Saturday, July 16, 2016

Baby Birds on Beach by Howie Good

The doctor called the results
of the blood test “concerning.”
You tell me this over the phone

with long pauses between words.
I stop walking while I struggle
to absorb what you’re saying.

You’re saying if Gavin has what
the doctor thinks he might have
he won’t live past the age of 10.

Evening has turned everything
a sludgy gray. Warning, the sign
says, Baby Birds on Beach.

Their eyes are dark in color,
just like when they were alive.

Howie Good, a journalism professor at the State University of New York at New Paltz, is the author of Dangerous Acts Starring Unstable Elements, winner of the 2015 Press Americana Prize for Poetry. He co-edits White Knuckle Press with Dale Wisely.

Friday, July 8, 2016

Cuttings by Gareth Culshaw

The saw chewed along the pencil line
with my thumb as a guide
‘Long and slow’ he said
as I tried to create a groove

All the names got me
Coping, Hack, Tenon, Bow
The names always sounded evil
‘Nice and slow’ he ordered

Sawdust built up and I blew it away
with the same speed as blowing birthday
candles. Creamy flakes snowed the bench
My thumb shitting itself as the triangular blades

cut, sawed, bit, jumped
He stood there casting a shadow
that still hasn’t left

Gareth lives in Wales. He is an aspiring writer who hopes one day to achieve something with the pen. He has been published in Magma, Limestone, London Grip and others.

Monday, July 4, 2016

Tenacity by Ed Ruzicka

After my father retired at 84, before he
finally started joining mom at St. Irene’s,
dad would lay out in the garden for hours
picking weeds in overalls. Oafishly
rotund, a mass, a mound, he seemed

more at home with himself than he had
been since childhood. Though he never
talked about childhood except to say how
his dad would park his butt on a curb,
bid him sit still. Behave, while ole grand
dad went in to have a few with the boys then
stumble back out to his son, dusk and home.

It would be summer. Dad would tune the
transistor to W. G. N. for the Cubs’ games.
First he braced on a fence post or hoe to
tenderly ease his bulk down to one knee,
right hand descended, then the other knee.

Finally, legs-kicked-out, dad would prop on
his elbow, side-wise. Reach out, tug, claw,
pull, roll, crawl around the garden for hours.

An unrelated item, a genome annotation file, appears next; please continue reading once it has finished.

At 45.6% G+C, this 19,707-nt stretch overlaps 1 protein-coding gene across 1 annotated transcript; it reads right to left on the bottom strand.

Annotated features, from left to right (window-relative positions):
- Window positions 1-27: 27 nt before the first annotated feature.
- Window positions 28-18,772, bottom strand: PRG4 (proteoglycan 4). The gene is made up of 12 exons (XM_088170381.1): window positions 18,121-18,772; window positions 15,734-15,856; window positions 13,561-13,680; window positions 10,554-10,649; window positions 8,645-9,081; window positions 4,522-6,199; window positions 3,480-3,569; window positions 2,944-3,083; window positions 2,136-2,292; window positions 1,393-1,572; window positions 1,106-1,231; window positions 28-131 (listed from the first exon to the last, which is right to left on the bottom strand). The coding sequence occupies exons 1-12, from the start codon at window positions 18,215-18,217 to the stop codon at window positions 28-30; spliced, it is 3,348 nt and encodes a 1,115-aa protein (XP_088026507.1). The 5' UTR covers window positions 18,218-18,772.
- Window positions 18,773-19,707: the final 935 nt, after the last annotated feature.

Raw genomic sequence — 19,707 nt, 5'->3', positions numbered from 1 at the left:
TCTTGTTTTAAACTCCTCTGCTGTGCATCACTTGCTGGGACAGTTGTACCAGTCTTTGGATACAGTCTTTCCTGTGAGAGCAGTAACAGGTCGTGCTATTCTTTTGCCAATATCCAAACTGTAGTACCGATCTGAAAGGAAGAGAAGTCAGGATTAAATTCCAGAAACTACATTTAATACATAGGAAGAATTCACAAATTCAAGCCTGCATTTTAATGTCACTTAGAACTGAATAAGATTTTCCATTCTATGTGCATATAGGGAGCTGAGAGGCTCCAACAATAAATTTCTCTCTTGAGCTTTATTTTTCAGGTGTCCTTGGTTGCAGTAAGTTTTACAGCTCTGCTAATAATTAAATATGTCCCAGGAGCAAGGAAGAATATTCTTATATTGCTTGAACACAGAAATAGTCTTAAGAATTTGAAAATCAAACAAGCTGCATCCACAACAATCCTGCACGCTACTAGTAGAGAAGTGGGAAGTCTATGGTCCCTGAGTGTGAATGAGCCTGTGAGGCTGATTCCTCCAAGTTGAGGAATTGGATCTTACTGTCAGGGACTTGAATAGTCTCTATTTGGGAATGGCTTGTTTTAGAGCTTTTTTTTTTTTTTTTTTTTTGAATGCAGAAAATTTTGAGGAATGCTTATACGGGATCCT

It was a process, a procedure in which his
hands worked with a dogged determination

I have come to appreciate as I gnaw through
a branch with a wide-toothed saw or as
I build a chain of exercises, of activities
that lead one of my stroke-stricken patients
back to lifting his arm, dressing himself alone
in a room inlaid with complex geometries
by dawn’s relentless march into shadow.

Ed Ruzicka has published one full length volume, “Engines of Belief.” His poems have appeared in Atlanta Review, Xavier Review, Plainsongs, Red Eft Review, Big River Poetry Review as well as other literary journals and anthologies. Ed lives in Baton Rogue, LA and is an occupational therapist. More works can be found on his website,

Sunday, July 3, 2016

Jane by Ronald Moran

It is your time of diminishments:
loss of hair, the spine and pelvis
gone soft and cracking. White
blood cells savage and deplete

you like schoolyard bullies, like
cannibals of blood. Last night
while I was stroking your head,
you woke up just long enough

to say you heard your mother
calling out your name, twice.

“Jane” is reprinted from Saying These Things (Clemson University Press, 2004).

Ronald Moran lives in Simpsonville, South Carolina. His poems have been published in Commonweal, Connecticut Poetry Review, Louisiana Review, Maryland Poetry Review, Negative Capability, North American Review, Northwest Review, South Carolina Review, Southern Review, Tar River Poetry, The Wallace Stevens Journal, and in thirteen books/chapbooks of poetry. Clemson University Press published his latest book Eye of the World in 2016. He has won a number of awards and his work is archived in Special Collections at Furman University.